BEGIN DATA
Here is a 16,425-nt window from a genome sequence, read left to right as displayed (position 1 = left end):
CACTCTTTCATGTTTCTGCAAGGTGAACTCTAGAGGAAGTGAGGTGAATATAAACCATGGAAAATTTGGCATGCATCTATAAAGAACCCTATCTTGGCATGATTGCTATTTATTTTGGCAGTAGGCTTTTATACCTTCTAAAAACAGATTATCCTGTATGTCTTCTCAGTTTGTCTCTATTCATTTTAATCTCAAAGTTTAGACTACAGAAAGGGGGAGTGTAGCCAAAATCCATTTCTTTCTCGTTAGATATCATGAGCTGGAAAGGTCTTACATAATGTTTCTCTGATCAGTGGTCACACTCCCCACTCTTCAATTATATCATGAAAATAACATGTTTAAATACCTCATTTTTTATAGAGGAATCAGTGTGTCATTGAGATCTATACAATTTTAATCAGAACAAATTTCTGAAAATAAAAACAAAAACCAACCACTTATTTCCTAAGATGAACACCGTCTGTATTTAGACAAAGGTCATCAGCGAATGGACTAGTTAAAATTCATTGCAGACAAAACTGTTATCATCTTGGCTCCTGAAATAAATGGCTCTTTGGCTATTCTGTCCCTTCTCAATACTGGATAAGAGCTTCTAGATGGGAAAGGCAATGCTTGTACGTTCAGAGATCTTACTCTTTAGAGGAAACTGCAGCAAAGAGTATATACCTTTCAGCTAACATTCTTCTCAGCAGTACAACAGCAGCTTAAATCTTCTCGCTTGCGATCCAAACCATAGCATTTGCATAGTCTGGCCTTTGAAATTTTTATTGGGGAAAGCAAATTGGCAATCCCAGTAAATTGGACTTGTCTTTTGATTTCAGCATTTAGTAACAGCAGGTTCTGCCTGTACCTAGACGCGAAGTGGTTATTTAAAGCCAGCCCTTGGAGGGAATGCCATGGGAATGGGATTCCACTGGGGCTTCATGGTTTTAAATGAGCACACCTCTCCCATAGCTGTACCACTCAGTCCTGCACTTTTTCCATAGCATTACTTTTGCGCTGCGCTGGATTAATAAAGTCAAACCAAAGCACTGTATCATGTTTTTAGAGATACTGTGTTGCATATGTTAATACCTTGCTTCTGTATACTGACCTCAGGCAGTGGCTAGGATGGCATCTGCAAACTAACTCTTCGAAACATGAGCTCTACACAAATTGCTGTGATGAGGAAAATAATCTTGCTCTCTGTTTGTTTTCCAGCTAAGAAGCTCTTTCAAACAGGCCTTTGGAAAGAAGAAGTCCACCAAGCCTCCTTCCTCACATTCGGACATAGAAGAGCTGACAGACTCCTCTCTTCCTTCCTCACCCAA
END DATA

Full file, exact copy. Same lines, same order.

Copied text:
Here is a 16,425-nt window from a genome sequence, read left to right as displayed (position 1 = left end):
CACTCTTTCATGTTTCTGCAAGGTGAACTCTAGAGGAAGTGAGGTGAATATAAACCATGGAAAATTTGGCATGCATCTATAAAGAACCCTATCTTGGCATGATTGCTATTTATTTTGGCAGTAGGCTTTTATACCTTCTAAAAACAGATTATCCTGTATGTCTTCTCAGTTTGTCTCTATTCATTTTAATCTCAAAGTTTAGACTACAGAAAGGGGGAGTGTAGCCAAAATCCATTTCTTTCTCGTTAGATATCATGAGCTGGAAAGGTCTTACATAATGTTTCTCTGATCAGTGGTCACACTCCCCACTCTTCAATTATATCATGAAAATAACATGTTTAAATACCTCATTTTTTATAGAGGAATCAGTGTGTCATTGAGATCTATACAATTTTAATCAGAACAAATTTCTGAAAATAAAAACAAAAACCAACCACTTATTTCCTAAGATGAACACCGTCTGTATTTAGACAAAGGTCATCAGCGAATGGACTAGTTAAAATTCATTGCAGACAAAACTGTTATCATCTTGGCTCCTGAAATAAATGGCTCTTTGGCTATTCTGTCCCTTCTCAATACTGGATAAGAGCTTCTAGATGGGAAAGGCAATGCTTGTACGTTCAGAGATCTTACTCTTTAGAGGAAACTGCAGCAAAGAGTATATACCTTTCAGCTAACATTCTTCTCAGCAGTACAACAGCAGCTTAAATCTTCTCGCTTGCGATCCAAACCATAGCATTTGCATAGTCTGGCCTTTGAAATTTTTATTGGGGAAAGCAAATTGGCAATCCCAGTAAATTGGACTTGTCTTTTGATTTCAGCATTTAGTAACAGCAGGTTCTGCCTGTACCTAGACGCGAAGTGGTTATTTAAAGCCAGCCCTTGGAGGGAATGCCATGGGAATGGGATTCCACTGGGGCTTCATGGTTTTAAATGAGCACACCTCTCCCATAGCTGTACCACTCAGTCCTGCACTTTTTCCATAGCATTACTTTTGCGCTGCGCTGGATTAATAAAGTCAAACCAAAGCACTGTATCATGTTTTTAGAGATACTGTGTTGCATATGTTAATACCTTGCTTCTGTATACTGACCTCAGGCAGTGGCTAGGATGGCATCTGCAAACTAACTCTTCGAAACATGAGCTCTACACAAATTGCTGTGATGAGGAAAATAATCTTGCTCTCTGTTTGTTTTCCAGCTAAGAAGCTCTTTCAAACAGGCCTTTGGAAAGAAGAAGTCCACCAAGCCTCCTTCCTCACATTCGGACATAGAAGAGCTGACAGACTCCTCTCTTCCTTCCTCACCCAA